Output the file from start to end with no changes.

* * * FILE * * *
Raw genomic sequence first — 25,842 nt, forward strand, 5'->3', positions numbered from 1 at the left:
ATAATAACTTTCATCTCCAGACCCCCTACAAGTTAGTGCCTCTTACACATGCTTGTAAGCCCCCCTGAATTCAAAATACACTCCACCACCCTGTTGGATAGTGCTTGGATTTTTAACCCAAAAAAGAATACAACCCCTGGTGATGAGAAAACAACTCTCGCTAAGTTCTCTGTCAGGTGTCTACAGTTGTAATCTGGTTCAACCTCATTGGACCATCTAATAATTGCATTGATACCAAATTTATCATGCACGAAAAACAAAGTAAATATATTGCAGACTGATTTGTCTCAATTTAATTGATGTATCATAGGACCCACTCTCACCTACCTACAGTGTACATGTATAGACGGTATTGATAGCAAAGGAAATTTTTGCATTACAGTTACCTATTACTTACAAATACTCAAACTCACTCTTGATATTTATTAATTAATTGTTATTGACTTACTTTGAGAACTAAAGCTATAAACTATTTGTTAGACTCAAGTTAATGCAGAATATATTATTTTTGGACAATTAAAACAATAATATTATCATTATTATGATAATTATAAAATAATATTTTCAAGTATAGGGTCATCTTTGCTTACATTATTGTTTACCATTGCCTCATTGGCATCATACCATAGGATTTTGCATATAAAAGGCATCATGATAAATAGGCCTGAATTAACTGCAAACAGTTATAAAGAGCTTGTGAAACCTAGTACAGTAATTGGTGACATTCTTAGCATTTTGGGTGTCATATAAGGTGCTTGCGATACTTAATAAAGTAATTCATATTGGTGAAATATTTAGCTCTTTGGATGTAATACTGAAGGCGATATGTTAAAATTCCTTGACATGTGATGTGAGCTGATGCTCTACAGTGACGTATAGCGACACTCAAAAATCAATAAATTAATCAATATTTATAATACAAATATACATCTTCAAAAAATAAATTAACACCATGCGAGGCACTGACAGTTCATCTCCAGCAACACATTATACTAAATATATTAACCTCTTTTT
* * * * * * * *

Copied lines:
Raw genomic sequence first — 25,842 nt, forward strand, 5'->3', positions numbered from 1 at the left:
ATAATAACTTTCATCTCCAGACCCCCTACAAGTTAGTGCCTCTTACACATGCTTGTAAGCCCCCCTGAATTCAAAATACACTCCACCACCCTGTTGGATAGTGCTTGGATTTTTAACCCAAAAAAGAATACAACCCCTGGTGATGAGAAAACAACTCTCGCTAAGTTCTCTGTCAGGTGTCTACAGTTGTAATCTGGTTCAACCTCATTGGACCATCTAATAATTGCATTGATACCAAATTTATCATGCACGAAAAACAAAGTAAATATATTGCAGACTGATTTGTCTCAATTTAATTGATGTATCATAGGACCCACTCTCACCTACCTACAGTGTACATGTATAGACGGTATTGATAGCAAAGGAAATTTTTGCATTACAGTTACCTATTACTTACAAATACTCAAACTCACTCTTGATATTTATTAATTAATTGTTATTGACTTACTTTGAGAACTAAAGCTATAAACTATTTGTTAGACTCAAGTTAATGCAGAATATATTATTTTTGGACAATTAAAACAATAATATTATCATTATTATGATAATTATAAAATAATATTTTCAAGTATAGGGTCATCTTTGCTTACATTATTGTTTACCATTGCCTCATTGGCATCATACCATAGGATTTTGCATATAAAAGGCATCATGATAAATAGGCCTGAATTAACTGCAAACAGTTATAAAGAGCTTGTGAAACCTAGTACAGTAATTGGTGACATTCTTAGCATTTTGGGTGTCATATAAGGTGCTTGCGATACTTAATAAAGTAATTCATATTGGTGAAATATTTAGCTCTTTGGATGTAATACTGAAGGCGATATGTTAAAATTCCTTGACATGTGATGTGAGCTGATGCTCTACAGTGACGTATAGCGACACTCAAAAATCAATAAATTAATCAATATTTATAATACAAATATACATCTTCAAAAAATAAATTAACACCATGCGAGGCACTGACAGTTCATCTCCAGCAACACATTATACTAAATATATTAACCTCTTTTT